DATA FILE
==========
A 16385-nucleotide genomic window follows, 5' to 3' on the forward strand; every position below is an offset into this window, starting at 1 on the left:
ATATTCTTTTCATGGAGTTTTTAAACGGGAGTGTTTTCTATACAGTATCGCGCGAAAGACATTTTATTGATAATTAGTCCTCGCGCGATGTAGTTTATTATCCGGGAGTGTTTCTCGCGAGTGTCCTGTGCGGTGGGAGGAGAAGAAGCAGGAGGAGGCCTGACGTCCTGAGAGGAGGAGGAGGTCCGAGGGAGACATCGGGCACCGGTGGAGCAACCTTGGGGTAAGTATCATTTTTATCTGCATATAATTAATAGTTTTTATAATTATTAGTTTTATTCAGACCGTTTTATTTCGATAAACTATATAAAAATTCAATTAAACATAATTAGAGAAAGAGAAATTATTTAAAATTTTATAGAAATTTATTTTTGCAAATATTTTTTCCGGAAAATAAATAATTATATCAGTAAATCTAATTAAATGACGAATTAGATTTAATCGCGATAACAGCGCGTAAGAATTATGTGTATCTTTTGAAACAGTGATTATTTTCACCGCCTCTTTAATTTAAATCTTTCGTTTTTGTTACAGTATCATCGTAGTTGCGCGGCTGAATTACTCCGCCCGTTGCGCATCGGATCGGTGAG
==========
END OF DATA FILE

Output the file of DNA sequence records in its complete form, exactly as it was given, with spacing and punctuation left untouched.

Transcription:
A 16385-nucleotide genomic window follows, 5' to 3' on the forward strand; every position below is an offset into this window, starting at 1 on the left:
ATATTCTTTTCATGGAGTTTTTAAACGGGAGTGTTTTCTATACAGTATCGCGCGAAAGACATTTTATTGATAATTAGTCCTCGCGCGATGTAGTTTATTATCCGGGAGTGTTTCTCGCGAGTGTCCTGTGCGGTGGGAGGAGAAGAAGCAGGAGGAGGCCTGACGTCCTGAGAGGAGGAGGAGGTCCGAGGGAGACATCGGGCACCGGTGGAGCAACCTTGGGGTAAGTATCATTTTTATCTGCATATAATTAATAGTTTTTATAATTATTAGTTTTATTCAGACCGTTTTATTTCGATAAACTATATAAAAATTCAATTAAACATAATTAGAGAAAGAGAAATTATTTAAAATTTTATAGAAATTTATTTTTGCAAATATTTTTTCCGGAAAATAAATAATTATATCAGTAAATCTAATTAAATGACGAATTAGATTTAATCGCGATAACAGCGCGTAAGAATTATGTGTATCTTTTGAAACAGTGATTATTTTCACCGCCTCTTTAATTTAAATCTTTCGTTTTTGTTACAGTATCATCGTAGTTGCGCGGCTGAATTACTCCGCCCGTTGCGCATCGGATCGGTGAG